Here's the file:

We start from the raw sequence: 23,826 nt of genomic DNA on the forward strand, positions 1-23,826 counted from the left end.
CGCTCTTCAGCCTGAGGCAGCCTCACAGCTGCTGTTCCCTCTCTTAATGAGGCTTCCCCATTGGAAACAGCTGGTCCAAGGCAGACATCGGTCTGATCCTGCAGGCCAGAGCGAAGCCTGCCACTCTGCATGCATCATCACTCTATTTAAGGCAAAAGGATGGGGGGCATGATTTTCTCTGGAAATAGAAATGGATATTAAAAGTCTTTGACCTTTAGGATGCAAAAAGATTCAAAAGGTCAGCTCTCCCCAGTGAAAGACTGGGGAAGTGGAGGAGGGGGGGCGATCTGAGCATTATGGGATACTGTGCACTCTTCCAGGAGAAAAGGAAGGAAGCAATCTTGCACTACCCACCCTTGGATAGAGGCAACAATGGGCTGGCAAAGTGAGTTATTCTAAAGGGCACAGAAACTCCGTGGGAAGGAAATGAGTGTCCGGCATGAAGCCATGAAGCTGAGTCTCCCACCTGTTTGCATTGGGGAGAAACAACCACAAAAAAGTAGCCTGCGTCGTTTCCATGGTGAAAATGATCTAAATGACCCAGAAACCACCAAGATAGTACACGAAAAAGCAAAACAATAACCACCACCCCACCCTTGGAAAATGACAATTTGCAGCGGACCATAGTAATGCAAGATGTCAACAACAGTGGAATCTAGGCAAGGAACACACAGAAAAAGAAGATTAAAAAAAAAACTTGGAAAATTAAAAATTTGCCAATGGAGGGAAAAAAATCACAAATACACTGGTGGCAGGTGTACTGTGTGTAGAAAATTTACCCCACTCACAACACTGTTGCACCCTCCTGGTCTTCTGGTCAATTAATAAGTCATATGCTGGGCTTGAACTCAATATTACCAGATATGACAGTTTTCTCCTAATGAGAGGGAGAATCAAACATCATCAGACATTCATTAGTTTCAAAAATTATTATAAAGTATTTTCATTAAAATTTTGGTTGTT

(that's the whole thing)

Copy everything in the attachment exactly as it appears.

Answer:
We start from the raw sequence: 23,826 nt of genomic DNA on the forward strand, positions 1-23,826 counted from the left end.
CGCTCTTCAGCCTGAGGCAGCCTCACAGCTGCTGTTCCCTCTCTTAATGAGGCTTCCCCATTGGAAACAGCTGGTCCAAGGCAGACATCGGTCTGATCCTGCAGGCCAGAGCGAAGCCTGCCACTCTGCATGCATCATCACTCTATTTAAGGCAAAAGGATGGGGGGCATGATTTTCTCTGGAAATAGAAATGGATATTAAAAGTCTTTGACCTTTAGGATGCAAAAAGATTCAAAAGGTCAGCTCTCCCCAGTGAAAGACTGGGGAAGTGGAGGAGGGGGGGCGATCTGAGCATTATGGGATACTGTGCACTCTTCCAGGAGAAAAGGAAGGAAGCAATCTTGCACTACCCACCCTTGGATAGAGGCAACAATGGGCTGGCAAAGTGAGTTATTCTAAAGGGCACAGAAACTCCGTGGGAAGGAAATGAGTGTCCGGCATGAAGCCATGAAGCTGAGTCTCCCACCTGTTTGCATTGGGGAGAAACAACCACAAAAAAGTAGCCTGCGTCGTTTCCATGGTGAAAATGATCTAAATGACCCAGAAACCACCAAGATAGTACACGAAAAAGCAAAACAATAACCACCACCCCACCCTTGGAAAATGACAATTTGCAGCGGACCATAGTAATGCAAGATGTCAACAACAGTGGAATCTAGGCAAGGAACACACAGAAAAAGAAGATTAAAAAAAAAACTTGGAAAATTAAAAATTTGCCAATGGAGGGAAAAAAATCACAAATACACTGGTGGCAGGTGTACTGTGTGTAGAAAATTTACCCCACTCACAACACTGTTGCACCCTCCTGGTCTTCTGGTCAATTAATAAGTCATATGCTGGGCTTGAACTCAATATTACCAGATATGACAGTTTTCTCCTAATGAGAGGGAGAATCAAACATCATCAGACATTCATTAGTTTCAAAAATTATTATAAAGTATTTTCATTAAAATTTTGGTTGTT